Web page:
The trend towards coliving, especially for Millennials and Gen Z, has continued to rise even during the pandemic. As this new living model grows, it’s important to consider what it will mean for marketers – as well as employers of Millennials an Gen Z in the workplace.
First, a definition: coliving is the most recent iteration of communal living, in which residents live in a furnished home/apartment with a shared common area (or areas). It became popular in cities before COVID-19 because it’s an affordable way for students, workers, and others (like the digital nomad you see here) to live in an area and, if they choose, move to a new area for an extended amount time.
What makes coliving so attractive is the affordability it provides to people for whom individual apartments or homes is not affordable or practical. It provides both private and public spaces, as well as additional amenities. And for those who don’t have to be in any one location, as well as young people starting out in an expensive city, it provides both privacy and an immediate sense of community.
New coliving spaces, such as Common, create the communal experience that younger people crave, with attractive living that is comparable to what some enjoyed in college or on a university campus. Public spaces can include those for working, kitchen and dining areas, or higher-end amenities such as workout rooms, spaces for programmed events, even restaurants, and bars.
Most importantly, as pointed out by investor Chip Conley in this Fast Company article, it has helped to provide a sense of community during the isolation of the pandemic. If coliving is the new trend for urban living – and, perhaps, even suburban or rural living – what does that mean for marketers and employers?
Coliving and Marketing
For marketers reaching out to Millennials and Gen Z, this might mean rethinking offers and the practicality/need of their products and services. In fact, it opens up an entirely new market for products that might have otherwise been “too expensive” for these younger generations to afford. Think about expensive kitchen equipment or sound systems – or even high-end venue purchases (such as lighting systems).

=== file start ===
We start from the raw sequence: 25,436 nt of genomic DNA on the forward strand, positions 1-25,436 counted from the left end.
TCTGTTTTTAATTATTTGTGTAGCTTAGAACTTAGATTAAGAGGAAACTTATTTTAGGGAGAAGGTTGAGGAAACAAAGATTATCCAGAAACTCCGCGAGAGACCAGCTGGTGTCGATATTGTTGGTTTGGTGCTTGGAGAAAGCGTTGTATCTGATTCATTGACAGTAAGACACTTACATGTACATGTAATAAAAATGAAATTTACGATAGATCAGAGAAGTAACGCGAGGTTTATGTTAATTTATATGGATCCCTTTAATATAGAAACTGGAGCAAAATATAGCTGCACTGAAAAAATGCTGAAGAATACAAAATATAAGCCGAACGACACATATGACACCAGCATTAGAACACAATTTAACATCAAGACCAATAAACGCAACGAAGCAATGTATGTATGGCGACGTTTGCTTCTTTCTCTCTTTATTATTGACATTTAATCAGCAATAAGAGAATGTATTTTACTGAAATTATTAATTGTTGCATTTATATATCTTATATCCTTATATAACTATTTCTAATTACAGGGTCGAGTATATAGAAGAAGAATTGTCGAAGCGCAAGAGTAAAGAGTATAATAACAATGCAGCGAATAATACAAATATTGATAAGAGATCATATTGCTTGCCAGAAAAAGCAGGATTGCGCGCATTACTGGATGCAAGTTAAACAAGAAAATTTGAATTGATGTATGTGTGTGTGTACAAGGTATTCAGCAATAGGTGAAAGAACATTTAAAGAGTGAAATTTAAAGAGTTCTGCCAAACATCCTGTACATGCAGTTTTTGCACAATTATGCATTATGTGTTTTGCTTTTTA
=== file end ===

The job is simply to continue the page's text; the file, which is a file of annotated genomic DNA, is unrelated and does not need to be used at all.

In fact, this may provide an entirely new marketing demographic for B2B marketing; products that used to be only for business venues (in restaurants, for example) may now enjoy a different market in coliving facilities.
Coliving and Millennial/Gen Z employees and lower wage workers
Similarly, the popularity and growth of coliving may offer opportunities to businesses looking to recruit and hire younger workers in areas that have become very expensive. In cities such as New York, where younger employees (and those making lower wages) often need roommates or can only afford to live in areas far outside Manhattan, coliving spaces may offer an alternative – and help to attract and retain talent.
Consider the allure of a company that “buys into” or helps fund coliving spaces so that its employees can afford to live nearby – for those one or two days they need to be in the office – or for those who need to be in daily (such as retail stores, restaurants, and other “in person” establishments).
It’s an exciting to see how the new trend towards “working from anywhere” for many digital nomads is creating new concepts about where and how to live. This not only helps alleviate the challenges of city living – this new residential model can help people deal with the challenges that come with isolation in a pandemic world.
Interested in hearing more about Millennial trends and habits? Click here to read about my conversation with a Millennial about work and current trends.